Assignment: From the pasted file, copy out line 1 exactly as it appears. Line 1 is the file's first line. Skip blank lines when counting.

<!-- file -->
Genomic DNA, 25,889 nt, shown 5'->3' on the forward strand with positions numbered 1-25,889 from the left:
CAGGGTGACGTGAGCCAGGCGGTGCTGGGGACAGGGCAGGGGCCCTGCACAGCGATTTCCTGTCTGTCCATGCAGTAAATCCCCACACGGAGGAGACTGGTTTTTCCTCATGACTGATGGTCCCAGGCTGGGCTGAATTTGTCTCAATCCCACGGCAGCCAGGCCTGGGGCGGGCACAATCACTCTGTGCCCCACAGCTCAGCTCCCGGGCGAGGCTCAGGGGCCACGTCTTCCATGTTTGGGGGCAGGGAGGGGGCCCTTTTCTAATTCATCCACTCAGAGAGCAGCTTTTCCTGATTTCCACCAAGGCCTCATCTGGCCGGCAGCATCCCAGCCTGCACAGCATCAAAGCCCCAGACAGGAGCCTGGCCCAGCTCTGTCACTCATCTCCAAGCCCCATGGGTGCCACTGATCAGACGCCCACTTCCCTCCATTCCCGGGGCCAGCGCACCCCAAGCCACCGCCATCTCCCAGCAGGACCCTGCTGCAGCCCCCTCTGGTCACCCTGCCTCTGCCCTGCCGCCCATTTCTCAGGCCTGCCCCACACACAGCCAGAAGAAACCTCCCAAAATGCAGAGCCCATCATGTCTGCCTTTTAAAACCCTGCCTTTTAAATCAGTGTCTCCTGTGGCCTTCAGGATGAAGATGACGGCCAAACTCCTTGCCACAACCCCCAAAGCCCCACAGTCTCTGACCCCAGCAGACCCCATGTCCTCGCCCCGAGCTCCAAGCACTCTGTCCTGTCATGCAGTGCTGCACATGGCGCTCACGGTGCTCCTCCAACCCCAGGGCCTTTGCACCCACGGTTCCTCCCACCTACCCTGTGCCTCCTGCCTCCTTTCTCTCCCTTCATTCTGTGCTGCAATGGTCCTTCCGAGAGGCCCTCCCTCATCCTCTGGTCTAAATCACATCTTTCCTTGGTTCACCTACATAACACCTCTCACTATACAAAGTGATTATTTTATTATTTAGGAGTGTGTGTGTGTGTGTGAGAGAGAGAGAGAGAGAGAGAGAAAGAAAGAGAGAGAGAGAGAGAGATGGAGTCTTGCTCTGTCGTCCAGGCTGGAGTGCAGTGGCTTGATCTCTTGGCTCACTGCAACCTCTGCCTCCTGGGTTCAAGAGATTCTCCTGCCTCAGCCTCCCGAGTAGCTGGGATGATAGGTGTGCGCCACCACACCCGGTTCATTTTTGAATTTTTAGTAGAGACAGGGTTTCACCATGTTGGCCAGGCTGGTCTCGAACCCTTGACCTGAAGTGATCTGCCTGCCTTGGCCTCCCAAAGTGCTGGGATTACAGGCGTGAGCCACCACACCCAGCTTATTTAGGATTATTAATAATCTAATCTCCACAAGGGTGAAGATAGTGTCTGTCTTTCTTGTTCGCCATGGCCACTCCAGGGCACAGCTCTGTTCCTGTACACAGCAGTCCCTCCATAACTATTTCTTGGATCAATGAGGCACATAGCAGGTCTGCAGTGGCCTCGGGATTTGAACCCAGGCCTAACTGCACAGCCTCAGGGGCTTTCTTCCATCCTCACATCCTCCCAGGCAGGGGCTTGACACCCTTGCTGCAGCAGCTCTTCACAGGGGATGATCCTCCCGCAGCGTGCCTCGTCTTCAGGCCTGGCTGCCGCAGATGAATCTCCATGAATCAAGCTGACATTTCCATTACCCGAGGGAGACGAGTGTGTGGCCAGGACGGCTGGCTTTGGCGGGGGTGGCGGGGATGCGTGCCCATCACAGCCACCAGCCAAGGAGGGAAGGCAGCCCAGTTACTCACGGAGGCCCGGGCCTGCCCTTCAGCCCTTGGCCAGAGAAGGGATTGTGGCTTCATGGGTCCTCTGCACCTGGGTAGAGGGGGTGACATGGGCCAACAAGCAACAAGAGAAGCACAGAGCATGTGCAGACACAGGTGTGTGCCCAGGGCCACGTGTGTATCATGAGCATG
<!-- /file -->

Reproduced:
Genomic DNA, 25,889 nt, shown 5'->3' on the forward strand with positions numbered 1-25,889 from the left: